TRIBUTE TO EAVAN BOLAN
September 24, 1944 – April 27, 2020
Over the course of her long career, Eavan Boland emerged as one of the foremost female voices in Irish literature. Throughout her many collections of poetry, in her prose memoir Object Lessons (1995), and in her work as a noted anthologist and teacher, Boland honed an appreciation for the ordinary in life. The poet and critic Ruth Padel described Boland’s “commitment to lyric grace and feminism” even as her subjects tend to “the fabric of domestic life, myth, love, history, and Irish rural landscape.” Keenly aware of the problematic associations and troubled place that women hold in Irish culture and history, Boland always wrote out of an urge to make an honest account of female experience.
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Special Thanks to The Georgia Review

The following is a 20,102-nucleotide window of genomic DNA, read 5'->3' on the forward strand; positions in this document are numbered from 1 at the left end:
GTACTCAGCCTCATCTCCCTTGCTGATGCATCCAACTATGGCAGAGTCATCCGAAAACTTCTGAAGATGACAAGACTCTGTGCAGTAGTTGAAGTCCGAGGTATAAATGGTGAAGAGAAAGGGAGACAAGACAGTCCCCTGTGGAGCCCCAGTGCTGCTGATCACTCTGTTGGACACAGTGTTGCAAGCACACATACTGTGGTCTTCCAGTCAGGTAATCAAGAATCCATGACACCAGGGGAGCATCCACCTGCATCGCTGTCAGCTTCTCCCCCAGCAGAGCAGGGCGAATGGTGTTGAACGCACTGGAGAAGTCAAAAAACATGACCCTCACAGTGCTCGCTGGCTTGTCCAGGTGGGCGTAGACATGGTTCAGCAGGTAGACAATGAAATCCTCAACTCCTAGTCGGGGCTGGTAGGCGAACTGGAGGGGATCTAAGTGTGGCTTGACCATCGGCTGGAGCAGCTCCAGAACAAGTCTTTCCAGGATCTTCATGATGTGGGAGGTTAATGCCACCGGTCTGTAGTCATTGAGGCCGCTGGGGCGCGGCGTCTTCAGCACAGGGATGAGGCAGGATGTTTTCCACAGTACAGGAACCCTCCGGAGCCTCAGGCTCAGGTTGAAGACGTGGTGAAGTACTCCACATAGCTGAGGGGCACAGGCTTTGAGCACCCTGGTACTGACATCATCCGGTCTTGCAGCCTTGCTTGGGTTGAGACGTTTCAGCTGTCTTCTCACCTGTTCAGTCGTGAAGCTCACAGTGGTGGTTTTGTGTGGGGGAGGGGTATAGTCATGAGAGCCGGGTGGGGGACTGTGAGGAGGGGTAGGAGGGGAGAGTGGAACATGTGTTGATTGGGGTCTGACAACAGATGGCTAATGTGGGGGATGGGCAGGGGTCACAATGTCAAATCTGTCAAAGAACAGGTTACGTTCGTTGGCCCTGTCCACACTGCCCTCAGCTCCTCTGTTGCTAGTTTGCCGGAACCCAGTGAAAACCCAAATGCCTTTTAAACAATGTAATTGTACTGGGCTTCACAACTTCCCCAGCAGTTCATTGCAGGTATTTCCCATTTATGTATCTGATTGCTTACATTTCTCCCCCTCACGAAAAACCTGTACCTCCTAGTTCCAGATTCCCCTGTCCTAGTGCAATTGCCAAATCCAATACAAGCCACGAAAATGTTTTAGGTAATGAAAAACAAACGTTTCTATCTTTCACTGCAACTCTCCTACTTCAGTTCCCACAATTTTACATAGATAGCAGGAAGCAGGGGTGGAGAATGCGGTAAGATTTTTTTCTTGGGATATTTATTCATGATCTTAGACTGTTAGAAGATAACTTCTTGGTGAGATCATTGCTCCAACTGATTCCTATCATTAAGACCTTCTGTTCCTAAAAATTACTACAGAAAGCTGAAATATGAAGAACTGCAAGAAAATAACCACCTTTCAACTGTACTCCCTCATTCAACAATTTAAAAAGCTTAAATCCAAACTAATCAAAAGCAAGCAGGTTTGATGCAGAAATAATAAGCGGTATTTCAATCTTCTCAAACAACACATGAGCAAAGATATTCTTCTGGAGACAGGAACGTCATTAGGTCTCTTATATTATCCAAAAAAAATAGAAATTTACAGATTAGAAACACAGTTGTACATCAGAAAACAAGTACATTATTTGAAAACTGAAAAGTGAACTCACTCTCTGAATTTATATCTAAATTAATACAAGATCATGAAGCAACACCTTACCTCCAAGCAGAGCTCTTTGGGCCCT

The Georgia Review is the literary-cultural journal published out of the University of Georgia since 1947. While it began with a regional commitment, its scope has grown to include readers and writers throughout the U.S. and the world, who are brought together through the print journal as well as live programming.
Convinced that communities thrive when built on dialogue that honors the difference between any two interlocutors, we publish imaginative work that challenges us to reconsider any line, distinction, or thought in danger of becoming too rigid or neat, so that our readers can continue the conversations in their own lives.